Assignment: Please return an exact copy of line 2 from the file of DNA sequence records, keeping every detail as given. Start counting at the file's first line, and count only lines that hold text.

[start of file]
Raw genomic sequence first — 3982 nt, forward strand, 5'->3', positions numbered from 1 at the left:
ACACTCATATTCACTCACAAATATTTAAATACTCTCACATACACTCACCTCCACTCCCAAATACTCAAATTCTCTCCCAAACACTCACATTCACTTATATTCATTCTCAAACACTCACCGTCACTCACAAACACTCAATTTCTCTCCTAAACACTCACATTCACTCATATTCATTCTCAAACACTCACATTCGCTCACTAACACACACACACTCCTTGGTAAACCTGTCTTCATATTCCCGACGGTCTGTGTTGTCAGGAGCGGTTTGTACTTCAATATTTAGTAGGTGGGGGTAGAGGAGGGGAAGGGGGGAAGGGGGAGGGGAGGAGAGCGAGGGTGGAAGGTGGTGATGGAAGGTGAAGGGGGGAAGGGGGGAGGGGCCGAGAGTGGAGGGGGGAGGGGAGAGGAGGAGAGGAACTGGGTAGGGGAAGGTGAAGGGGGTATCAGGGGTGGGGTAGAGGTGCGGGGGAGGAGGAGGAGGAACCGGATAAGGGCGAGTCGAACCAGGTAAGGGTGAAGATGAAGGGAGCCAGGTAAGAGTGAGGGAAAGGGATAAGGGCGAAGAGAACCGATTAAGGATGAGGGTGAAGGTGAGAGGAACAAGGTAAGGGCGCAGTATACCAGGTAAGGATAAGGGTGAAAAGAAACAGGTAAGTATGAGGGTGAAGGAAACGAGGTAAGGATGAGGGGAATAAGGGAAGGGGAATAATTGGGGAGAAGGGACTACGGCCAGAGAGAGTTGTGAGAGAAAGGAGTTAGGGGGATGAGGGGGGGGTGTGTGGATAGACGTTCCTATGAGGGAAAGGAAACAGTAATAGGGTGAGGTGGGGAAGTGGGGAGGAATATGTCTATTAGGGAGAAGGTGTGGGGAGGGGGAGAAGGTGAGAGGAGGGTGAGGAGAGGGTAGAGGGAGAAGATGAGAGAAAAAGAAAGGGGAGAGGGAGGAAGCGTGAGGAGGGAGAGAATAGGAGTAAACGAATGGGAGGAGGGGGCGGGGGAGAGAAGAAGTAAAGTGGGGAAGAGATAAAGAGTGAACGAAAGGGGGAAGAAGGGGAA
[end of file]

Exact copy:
ACACTCATATTCACTCACAAATATTTAAATACTCTCACATACACTCACCTCCACTCCCAAATACTCAAATTCTCTCCCAAACACTCACATTCACTTATATTCATTCTCAAACACTCACCGTCACTCACAAACACTCAATTTCTCTCCTAAACACTCACATTCACTCATATTCATTCTCAAACACTCACATTCGCTCACTAACACACACACACTCCTTGGTAAACCTGTCTTCATATTCCCGACGGTCTGTGTTGTCAGGAGCGGTTTGTACTTCAATATTTAGTAGGTGGGGGTAGAGGAGGGGAAGGGGGGAAGGGGGAGGGGAGGAGAGCGAGGGTGGAAGGTGGTGATGGAAGGTGAAGGGGGGAAGGGGGGAGGGGCCGAGAGTGGAGGGGGGAGGGGAGAGGAGGAGAGGAACTGGGTAGGGGAAGGTGAAGGGGGTATCAGGGGTGGGGTAGAGGTGCGGGGGAGGAGGAGGAGGAACCGGATAAGGGCGAGTCGAACCAGGTAAGGGTGAAGATGAAGGGAGCCAGGTAAGAGTGAGGGAAAGGGATAAGGGCGAAGAGAACCGATTAAGGATGAGGGTGAAGGTGAGAGGAACAAGGTAAGGGCGCAGTATACCAGGTAAGGATAAGGGTGAAAAGAAACAGGTAAGTATGAGGGTGAAGGAAACGAGGTAAGGATGAGGGGAATAAGGGAAGGGGAATAATTGGGGAGAAGGGACTACGGCCAGAGAGAGTTGTGAGAGAAAGGAGTTAGGGGGATGAGGGGGGGGTGTGTGGATAGACGTTCCTATGAGGGAAAGGAAACAGTAATAGGGTGAGGTGGGGAAGTGGGGAGGAATATGTCTATTAGGGAGAAGGTGTGGGGAGGGGGAGAAGGTGAGAGGAGGGTGAGGAGAGGGTAGAGGGAGAAGATGAGAGAAAAAGAAAGGGGAGAGGGAGGAAGCGTGAGGAGGGAGAGAATAGGAGTAAACGAATGGGAGGAGGGGGCGGGGGAGAGAAGAAGTAAAGTGGGGAAGAGATAAAGAGTGAACGAAAGGGGGAAGAAGGGGAA